• The US navy said one of its destroyers off the coast of Yemen had been attacked by two missiles, fired from Houthi-controlled territory, the missiles fell harmlessly into the sea.
  • Saudi media said another missile was fired at one of its airbases. There are no reports of casualties.
  • The Houthis have not previously been known to possess such firepower. Inevitably, fingers will be pointed at their patron, Iran.
  • The US will also worry about the potential for these weapons to fall into the hands of Al-Qaeda’s Yemeni operation.


There’s every likelihood that the war in Yemen will intensify, visiting yet more tragedy upon the people—and still more shame upon all the protagonists.

[Ref: The Hindu, LiveMint, BBC]


Science & Technology

GS (M) Paper-3:
“Science and Technology- developments and their applications and effects in everyday life”
“Awareness in the fields of IT, Space, Computers, robotics, nano-technology, bio-technology and issues relating to intellectual property rights.”

The ethics of our AI-enabled future


  • The Google has organised an event in San Francisco last week on Google Assistant, the company’s artificial intelligence (AI), a beefed up version of a prior attempt, Google Now. And that raises a number of questions that are proliferating increasingly at the intersection of technology and ethics.


What is Artificial intelligence (AI)?

  • The theory and development of computer systems which are able to perform tasks normally requiring human intelligence, such as visual perception, speech recognition, decision-making, and translation between languages.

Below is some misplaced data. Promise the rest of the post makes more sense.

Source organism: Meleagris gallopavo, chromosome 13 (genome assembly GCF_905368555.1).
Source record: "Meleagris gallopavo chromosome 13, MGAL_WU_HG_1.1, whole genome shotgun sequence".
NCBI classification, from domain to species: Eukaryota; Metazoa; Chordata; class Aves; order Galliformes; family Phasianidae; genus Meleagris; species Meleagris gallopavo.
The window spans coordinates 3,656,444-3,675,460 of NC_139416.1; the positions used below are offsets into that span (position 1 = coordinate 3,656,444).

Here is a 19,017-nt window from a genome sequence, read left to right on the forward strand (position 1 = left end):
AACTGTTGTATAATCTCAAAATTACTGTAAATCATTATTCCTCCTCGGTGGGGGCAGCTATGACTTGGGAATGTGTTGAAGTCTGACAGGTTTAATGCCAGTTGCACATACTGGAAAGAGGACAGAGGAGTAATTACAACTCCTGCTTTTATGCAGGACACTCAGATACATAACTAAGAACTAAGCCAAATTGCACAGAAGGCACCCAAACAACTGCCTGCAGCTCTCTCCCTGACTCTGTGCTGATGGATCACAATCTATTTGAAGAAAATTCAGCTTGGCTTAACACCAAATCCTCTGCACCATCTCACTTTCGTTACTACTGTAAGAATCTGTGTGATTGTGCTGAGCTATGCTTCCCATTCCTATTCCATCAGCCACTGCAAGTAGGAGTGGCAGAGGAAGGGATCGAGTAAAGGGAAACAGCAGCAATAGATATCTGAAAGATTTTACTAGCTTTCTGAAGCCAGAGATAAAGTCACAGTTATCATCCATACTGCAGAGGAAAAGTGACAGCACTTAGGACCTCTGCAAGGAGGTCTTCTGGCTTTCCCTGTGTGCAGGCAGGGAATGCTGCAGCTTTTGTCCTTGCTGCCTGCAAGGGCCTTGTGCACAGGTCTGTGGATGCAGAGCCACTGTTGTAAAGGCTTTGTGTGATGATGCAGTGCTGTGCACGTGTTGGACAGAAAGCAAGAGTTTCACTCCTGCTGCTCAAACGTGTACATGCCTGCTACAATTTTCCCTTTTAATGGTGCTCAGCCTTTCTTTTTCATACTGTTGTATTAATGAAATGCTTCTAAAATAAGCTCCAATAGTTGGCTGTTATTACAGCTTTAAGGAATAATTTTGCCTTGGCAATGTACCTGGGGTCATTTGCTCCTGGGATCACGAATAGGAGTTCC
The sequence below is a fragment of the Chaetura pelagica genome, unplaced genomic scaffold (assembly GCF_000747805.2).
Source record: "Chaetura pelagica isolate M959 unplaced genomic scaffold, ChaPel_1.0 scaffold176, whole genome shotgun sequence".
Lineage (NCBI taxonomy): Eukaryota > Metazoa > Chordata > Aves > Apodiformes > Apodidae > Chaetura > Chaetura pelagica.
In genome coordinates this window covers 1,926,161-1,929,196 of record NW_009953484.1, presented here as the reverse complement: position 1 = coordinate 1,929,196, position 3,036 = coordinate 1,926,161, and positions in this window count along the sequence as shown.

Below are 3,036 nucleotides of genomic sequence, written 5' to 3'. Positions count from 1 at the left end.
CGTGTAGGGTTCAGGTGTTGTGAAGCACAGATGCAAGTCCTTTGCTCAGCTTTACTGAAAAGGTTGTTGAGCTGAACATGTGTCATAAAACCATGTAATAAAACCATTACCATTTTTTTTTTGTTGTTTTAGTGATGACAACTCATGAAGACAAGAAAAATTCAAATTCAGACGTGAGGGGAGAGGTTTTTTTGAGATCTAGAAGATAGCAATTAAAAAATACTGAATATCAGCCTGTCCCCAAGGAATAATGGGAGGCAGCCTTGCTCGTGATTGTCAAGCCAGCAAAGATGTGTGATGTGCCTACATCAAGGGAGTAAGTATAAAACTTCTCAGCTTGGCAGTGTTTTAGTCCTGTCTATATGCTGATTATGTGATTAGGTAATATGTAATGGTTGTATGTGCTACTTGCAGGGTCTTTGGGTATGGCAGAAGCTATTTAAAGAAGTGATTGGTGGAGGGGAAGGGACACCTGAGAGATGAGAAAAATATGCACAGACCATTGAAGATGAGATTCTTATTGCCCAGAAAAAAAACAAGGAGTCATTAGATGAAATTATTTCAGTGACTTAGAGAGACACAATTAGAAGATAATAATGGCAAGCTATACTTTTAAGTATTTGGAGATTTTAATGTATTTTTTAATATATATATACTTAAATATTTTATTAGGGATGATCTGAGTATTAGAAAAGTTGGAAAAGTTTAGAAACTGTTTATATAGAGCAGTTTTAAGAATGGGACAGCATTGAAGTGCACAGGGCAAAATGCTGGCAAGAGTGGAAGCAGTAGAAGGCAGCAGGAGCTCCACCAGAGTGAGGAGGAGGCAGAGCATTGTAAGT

• Some example includes Apple’s Siri and Microsoft’s Cortana—which have been common place for a few years now.
  • AI able to respond to voice input anywhere in the house, sophisticated enough to understand natural language and context and carry on a conversation with the user in the process of offering information and performing tasks such as scheduling appointments or locking the door.

Privacy Issue in AI is a big talk now

How Privacy will affect?

  • For consumer AI to offer the ease of use that will make it attractive, it must offer as close a facsimile of having a conversation with another person as possible.
  • This is immensely difficult; the ability to understand natural language conversation in context rather than predetermined commands is the holy grail. So two components are necessary: sophisticated algorithms and vast amounts of data. And that includes every scrap of personal data possible.
  • Lack of privacy and surrendering personal data is a fair price to pay for more convenient lifestyles.

Is this necessarily a negative?

  • That depends on the best practices tech companies develop—Apple, for instance, is focusing on protecting users’ data in order to differentiate its products—and on the outcome of their ongoing tussles with governments around the world that demand access to user data for legal purposes.

Tackling the ethical issues:

The industry is well aware of these questions relating to privacy concerns.

  • Thus, Amazon, Facebook, Google’s DeepMind division, IBM and Microsoft founding a new organization called the Partnership on Artificial Intelligence to Benefit People and Society that aims to initiate a wide dialogue about the nature, purpose and consequences of AI.

Issues other than Privacy:

  • Imagine, for instance, a bank using AI to recommend or screen loan applicants, and the algorithm using causal relationships to discriminate on the basis of gender or caste or race.
  • Or, for that matter, the multiple implications of AI deployed in a military context or controlling driverless vehicles—or the issue du jour, employment.

These are also eminently plausible scenarios.


  • It’s an inevitable future; technological genies can never really be put back in the bottle.
  • The rise of AI cannot be left to the Tech industry alone; it demands the involvement of everyone from social scientists to ethicists and philosophers. Social and technological paradigm shifts are rarely painless, after all.
[Ref: LiveMint]